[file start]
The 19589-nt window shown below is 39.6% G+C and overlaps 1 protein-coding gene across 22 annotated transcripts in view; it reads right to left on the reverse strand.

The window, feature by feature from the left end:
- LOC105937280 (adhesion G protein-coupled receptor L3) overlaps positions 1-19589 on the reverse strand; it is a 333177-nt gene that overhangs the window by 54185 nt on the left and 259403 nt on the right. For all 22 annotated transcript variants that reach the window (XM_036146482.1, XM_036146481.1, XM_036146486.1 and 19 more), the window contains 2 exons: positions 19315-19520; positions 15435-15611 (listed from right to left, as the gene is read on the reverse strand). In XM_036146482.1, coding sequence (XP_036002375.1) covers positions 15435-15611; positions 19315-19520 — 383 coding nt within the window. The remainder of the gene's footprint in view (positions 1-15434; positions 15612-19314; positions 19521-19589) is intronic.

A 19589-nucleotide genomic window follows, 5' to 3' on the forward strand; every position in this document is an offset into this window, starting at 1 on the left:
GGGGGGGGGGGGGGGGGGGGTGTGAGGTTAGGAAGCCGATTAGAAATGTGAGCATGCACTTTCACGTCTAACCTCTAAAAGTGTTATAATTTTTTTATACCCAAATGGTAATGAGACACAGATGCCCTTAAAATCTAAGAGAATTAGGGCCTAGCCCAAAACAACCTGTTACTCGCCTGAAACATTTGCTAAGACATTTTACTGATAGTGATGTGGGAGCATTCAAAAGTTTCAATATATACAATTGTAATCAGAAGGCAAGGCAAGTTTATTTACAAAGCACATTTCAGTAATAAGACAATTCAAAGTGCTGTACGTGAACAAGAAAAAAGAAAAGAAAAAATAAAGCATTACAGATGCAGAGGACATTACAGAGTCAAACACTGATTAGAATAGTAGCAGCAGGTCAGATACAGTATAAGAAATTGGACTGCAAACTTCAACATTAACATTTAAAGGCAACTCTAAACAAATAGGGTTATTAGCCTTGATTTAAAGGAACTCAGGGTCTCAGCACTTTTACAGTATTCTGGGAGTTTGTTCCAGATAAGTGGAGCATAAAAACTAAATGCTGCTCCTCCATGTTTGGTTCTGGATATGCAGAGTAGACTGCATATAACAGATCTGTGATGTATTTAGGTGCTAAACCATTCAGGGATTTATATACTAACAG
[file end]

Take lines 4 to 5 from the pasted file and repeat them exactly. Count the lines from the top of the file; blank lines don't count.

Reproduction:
A 19589-nucleotide genomic window follows, 5' to 3' on the forward strand; every position in this document is an offset into this window, starting at 1 on the left:
GGGGGGGGGGGGGGGGGGGGTGTGAGGTTAGGAAGCCGATTAGAAATGTGAGCATGCACTTTCACGTCTAACCTCTAAAAGTGTTATAATTTTTTTATACCCAAATGGTAATGAGACACAGATGCCCTTAAAATCTAAGAGAATTAGGGCCTAGCCCAAAACAACCTGTTACTCGCCTGAAACATTTGCTAAGACATTTTACTGATAGTGATGTGGGAGCATTCAAAAGTTTCAATATATACAATTGTAATCAGAAGGCAAGGCAAGTTTATTTACAAAGCACATTTCAGTAATAAGACAATTCAAAGTGCTGTACGTGAACAAGAAAAAAGAAAAGAAAAAATAAAGCATTACAGATGCAGAGGACATTACAGAGTCAAACACTGATTAGAATAGTAGCAGCAGGTCAGATACAGTATAAGAAATTGGACTGCAAACTTCAACATTAACATTTAAAGGCAACTCTAAACAAATAGGGTTATTAGCCTTGATTTAAAGGAACTCAGGGTCTCAGCACTTTTACAGTATTCTGGGAGTTTGTTCCAGATAAGTGGAGCATAAAAACTAAATGCTGCTCCTCCATGTTTGGTTCTGGATATGCAGAGTAGACTGCATATAACAGATCTGTGATGTATTTAGGTGCTAAACCATTCAGGGATTTATATACTAACAG